FILED: February 11, 1998

IN THE COURT OF APPEALS OF THE STATE OF OREGON

NORMAN L. LINDSTEDT and
MERRINELL LINDSTEDT,

Petitioners,

v.

CITY OF CANNON BEACH,

Respondent.

(LUBA No. 96-134; CA A99519)

Judicial Review from Land Use Board of Appeals.

Argued and submitted December 11, 1997.

Norman L. Lindstedt argued the cause and filed the brief for petitioners. With him

on the brief was Lindstedt, Buono & Welch.

William R. Canessa argued the cause and filed the brief for respondent. With him

on the brief was Campbell, Moberg, Canessa, Faber & Hooley, P.C.

Before Landau, Presiding Judge, and Deits, Chief Judge, and Leeson, Judge.

PER CURIAM

Affirmed.

PER CURIAM

Petitioners seek review of LUBA's decision affirming the City of Cannon Beach's denial of a permit that petitioners sought to remove a tree located on their residential property. Petitioners' principal contention is that the city exceeded its regulatory authority by denying the permit and by requiring a permit to remove a single tree from their backyard.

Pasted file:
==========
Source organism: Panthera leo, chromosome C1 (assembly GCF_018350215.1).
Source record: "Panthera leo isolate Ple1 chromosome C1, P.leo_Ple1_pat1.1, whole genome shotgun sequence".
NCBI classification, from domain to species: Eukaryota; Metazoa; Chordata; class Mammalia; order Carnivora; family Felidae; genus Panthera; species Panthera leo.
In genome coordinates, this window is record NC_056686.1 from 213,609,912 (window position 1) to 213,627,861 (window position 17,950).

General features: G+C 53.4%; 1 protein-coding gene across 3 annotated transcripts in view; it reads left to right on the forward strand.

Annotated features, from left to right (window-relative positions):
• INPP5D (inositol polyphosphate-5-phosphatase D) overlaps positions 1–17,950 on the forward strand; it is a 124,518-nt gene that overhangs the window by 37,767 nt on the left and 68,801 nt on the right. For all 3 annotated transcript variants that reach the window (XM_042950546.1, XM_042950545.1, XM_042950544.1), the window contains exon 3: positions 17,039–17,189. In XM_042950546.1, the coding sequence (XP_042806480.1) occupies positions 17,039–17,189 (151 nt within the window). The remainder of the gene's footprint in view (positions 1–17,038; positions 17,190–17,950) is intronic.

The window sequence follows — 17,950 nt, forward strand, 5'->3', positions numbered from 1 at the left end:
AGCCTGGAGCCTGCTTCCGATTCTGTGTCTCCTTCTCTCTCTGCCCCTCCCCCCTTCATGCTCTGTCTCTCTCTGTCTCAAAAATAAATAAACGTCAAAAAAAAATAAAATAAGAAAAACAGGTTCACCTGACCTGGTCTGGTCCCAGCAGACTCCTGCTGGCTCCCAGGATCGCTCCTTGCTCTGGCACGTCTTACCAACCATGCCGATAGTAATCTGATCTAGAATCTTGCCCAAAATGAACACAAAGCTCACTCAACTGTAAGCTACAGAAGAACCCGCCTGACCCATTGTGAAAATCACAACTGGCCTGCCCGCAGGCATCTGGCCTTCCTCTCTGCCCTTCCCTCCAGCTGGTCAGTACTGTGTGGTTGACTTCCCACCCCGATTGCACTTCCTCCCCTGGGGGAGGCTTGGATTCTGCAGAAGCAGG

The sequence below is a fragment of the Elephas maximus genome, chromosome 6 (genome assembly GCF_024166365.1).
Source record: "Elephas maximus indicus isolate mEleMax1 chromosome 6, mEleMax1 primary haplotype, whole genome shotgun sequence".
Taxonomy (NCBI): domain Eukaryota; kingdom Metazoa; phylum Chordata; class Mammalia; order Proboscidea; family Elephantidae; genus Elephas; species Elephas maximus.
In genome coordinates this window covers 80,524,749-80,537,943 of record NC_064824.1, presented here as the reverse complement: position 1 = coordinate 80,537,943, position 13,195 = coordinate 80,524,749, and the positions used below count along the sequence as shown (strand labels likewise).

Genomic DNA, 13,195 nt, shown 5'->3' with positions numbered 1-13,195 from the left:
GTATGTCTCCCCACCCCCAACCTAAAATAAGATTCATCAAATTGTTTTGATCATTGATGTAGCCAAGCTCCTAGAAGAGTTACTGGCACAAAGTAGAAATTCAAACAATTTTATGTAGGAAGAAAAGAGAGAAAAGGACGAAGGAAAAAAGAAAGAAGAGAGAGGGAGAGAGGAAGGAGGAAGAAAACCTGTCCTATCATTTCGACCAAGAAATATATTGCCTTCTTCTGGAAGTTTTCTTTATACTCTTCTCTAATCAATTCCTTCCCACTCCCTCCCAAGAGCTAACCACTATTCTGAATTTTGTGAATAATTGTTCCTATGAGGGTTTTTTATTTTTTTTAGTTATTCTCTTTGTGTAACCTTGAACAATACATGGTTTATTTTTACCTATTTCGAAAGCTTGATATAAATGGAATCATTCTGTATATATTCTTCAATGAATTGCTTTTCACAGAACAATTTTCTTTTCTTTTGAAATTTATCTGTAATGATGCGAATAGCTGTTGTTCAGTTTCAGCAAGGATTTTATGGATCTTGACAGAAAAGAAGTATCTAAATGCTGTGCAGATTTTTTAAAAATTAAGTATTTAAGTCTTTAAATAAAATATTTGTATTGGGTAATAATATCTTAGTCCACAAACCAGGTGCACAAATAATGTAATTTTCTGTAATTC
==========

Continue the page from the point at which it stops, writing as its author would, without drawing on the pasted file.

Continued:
The city's zoning ordinance contains provisions pertaining to the removal of trees. Paragraph 15 of the "General Development Policies" in the city's acknowledged comprehensive plan provides:

"The city shall regulate the removal of trees in order to preserve the city's aesthetic character, as well as to control problems associated with soil erosion and landslide hazards."

Petitioners focus on whether the city's regulation is authorized by any state statute pertaining to land use. They do not discuss the quoted plan provision, much less explain why the regulatory authority that it purports to confer is precluded by any state statute. Given the acknowledged status of the plan provision and the arguments that petitioners present, petitioners do not demonstrate reversible error in LUBA's conclusion that the city has the requisite regulatory authority. See ORS 197.829(1)(d); Friends of Neabeack Hill v. City of Philomath, 139 Or App 39, 911 P2d 350, rev den 323 Or 136 (1996).

We have considered petitioners' arguments on the other issues they raise and conclude that they do not necessitate discussion.

Affirmed.


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